School is looming: are your child's immunizations up to date?
School starts in a matter of weeks, and state health officials are reminding parents to make sure their children's immunizations are up to date.
More than 2 million schoolchildren head back to the classroom in August, which has been declared National Immunization Awareness Month.
Immunization is one of the most significant public health achievements of the 20th century, according to the Centers for Disease Control, and the best way to protect children against serious diseases. But some children still don't get vaccinated, because of medical conditions or other reasons, so it's important to ensure your child is protected, health officials say.
Polio, measles, mumps, whooping cough and diphtheria are easily preventable with vaccines, and contracting them could result in doctor's visits, missed school days, hospitalization or even premature death.
The Illinois Department of Public Health is urging parents to contact their physicians to see what immunizations their children may need.
Most are administered before children are 2 years old. But they need several boosters between ages 4 and 6, before entering kindergarten. And children between 12 and 15 years old might also be due for boosters.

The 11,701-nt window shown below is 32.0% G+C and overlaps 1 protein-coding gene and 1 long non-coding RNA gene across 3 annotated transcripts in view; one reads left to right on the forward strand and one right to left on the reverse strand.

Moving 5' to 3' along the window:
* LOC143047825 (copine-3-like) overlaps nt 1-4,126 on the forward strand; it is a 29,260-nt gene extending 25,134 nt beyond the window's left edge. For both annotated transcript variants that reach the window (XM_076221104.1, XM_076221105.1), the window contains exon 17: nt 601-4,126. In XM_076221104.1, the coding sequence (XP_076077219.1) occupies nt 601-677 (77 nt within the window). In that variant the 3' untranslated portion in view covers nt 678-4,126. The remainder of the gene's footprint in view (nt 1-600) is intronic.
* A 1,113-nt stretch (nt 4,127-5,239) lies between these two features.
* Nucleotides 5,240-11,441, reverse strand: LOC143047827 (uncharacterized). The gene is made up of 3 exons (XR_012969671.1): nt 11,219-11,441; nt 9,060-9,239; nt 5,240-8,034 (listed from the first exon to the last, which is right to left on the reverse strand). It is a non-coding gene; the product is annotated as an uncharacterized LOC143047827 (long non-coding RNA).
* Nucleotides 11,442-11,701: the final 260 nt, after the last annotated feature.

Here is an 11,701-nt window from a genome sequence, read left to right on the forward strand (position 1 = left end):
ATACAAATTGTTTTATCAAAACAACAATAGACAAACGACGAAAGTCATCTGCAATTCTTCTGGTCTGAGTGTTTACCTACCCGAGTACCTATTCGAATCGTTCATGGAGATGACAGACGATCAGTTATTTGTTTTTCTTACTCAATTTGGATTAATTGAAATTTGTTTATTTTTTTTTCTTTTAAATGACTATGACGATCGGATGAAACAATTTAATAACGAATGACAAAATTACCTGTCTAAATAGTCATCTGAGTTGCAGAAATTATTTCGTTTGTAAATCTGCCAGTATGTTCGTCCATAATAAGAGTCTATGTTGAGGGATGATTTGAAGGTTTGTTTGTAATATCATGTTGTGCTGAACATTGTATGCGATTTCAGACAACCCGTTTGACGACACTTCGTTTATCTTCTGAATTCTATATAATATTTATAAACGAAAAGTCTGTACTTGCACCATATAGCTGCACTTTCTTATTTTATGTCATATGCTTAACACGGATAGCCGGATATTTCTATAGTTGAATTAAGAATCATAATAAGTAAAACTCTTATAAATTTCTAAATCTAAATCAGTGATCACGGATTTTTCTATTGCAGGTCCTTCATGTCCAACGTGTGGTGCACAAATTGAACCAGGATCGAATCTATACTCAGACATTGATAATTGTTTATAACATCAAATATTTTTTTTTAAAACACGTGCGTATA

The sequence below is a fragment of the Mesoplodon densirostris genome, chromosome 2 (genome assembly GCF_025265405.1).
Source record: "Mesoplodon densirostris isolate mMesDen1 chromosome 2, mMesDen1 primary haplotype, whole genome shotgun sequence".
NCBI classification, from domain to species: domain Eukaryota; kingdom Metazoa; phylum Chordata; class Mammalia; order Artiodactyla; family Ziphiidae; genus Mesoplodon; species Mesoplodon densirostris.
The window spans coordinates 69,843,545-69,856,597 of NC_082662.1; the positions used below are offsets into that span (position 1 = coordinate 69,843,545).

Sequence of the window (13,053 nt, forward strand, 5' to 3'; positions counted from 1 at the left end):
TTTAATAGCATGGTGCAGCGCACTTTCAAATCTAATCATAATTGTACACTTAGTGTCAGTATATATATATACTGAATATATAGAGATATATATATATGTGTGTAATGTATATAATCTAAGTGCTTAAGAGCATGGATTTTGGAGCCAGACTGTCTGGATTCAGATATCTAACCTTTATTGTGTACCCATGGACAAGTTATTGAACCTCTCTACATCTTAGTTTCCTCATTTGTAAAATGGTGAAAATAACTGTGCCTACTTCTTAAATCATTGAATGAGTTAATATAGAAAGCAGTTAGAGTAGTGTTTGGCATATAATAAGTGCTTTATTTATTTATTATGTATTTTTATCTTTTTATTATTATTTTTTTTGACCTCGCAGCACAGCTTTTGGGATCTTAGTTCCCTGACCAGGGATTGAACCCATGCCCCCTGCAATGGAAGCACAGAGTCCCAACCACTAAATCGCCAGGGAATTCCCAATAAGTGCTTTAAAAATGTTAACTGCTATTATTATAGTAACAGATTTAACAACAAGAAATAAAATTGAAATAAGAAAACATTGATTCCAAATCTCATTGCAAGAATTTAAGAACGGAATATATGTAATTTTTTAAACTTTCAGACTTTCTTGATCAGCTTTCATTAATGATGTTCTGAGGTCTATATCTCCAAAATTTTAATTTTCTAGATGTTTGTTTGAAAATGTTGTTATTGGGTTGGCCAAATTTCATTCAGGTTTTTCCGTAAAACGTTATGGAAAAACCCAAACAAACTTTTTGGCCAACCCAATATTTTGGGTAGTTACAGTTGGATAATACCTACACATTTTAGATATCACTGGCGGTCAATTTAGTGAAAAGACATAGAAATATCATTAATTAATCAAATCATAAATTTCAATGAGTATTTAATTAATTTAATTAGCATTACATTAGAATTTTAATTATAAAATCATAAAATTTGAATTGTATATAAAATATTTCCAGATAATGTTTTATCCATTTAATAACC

In Illinois, proof of up-to-date immunizations is required for children entering any grade. Required immunizations include diphtheria, pertussis, tetanus, poliomyelitis, measles, rubella, mumps, Haemophilus Influenzae Type B (Hib), hepatitis B and varicella.
Besides immunizations, all students enrolling in kindergarten in a public or private school and any student enrolling for the first time in Illinois must have an eye examination by a licensed optometrist or a doctor who performs eye exams.
And all children must have a physical before entering Illinois schools for the first time, and before entering kindergarten or first grade, sixth grade and ninth grade.
The state deadline for all three is Oct. 15, though individual school districts can set earlier deadlines. Officials advise families not to wait, as children can be kept out of school if they don't have the required shots or physicals.
"If they have not already made their appointment, they need to do it,” said Diane Pritchard, attendance center manager at Robeson Elementary School in Champaign.
Dental exams are also required in kindergarten, second and sixth grades, but the deadline is in the spring, she said.
For more information about immunizations in Illinois, visit:
- IDPH’s Illinois Immunization Program: http://www.idph.state.il.us/about/shots.htm
- The CDC Immunization page:http://www.cdc.gov/vaccines/events/niam/default.htm
Photo: Ayonna Britt winces as she gets a shot from University of Illinois nursing student Kim Buzecky during a 2006 immunization clinic at Garden Hills Elementary School in Champaign. News-Gazette file photo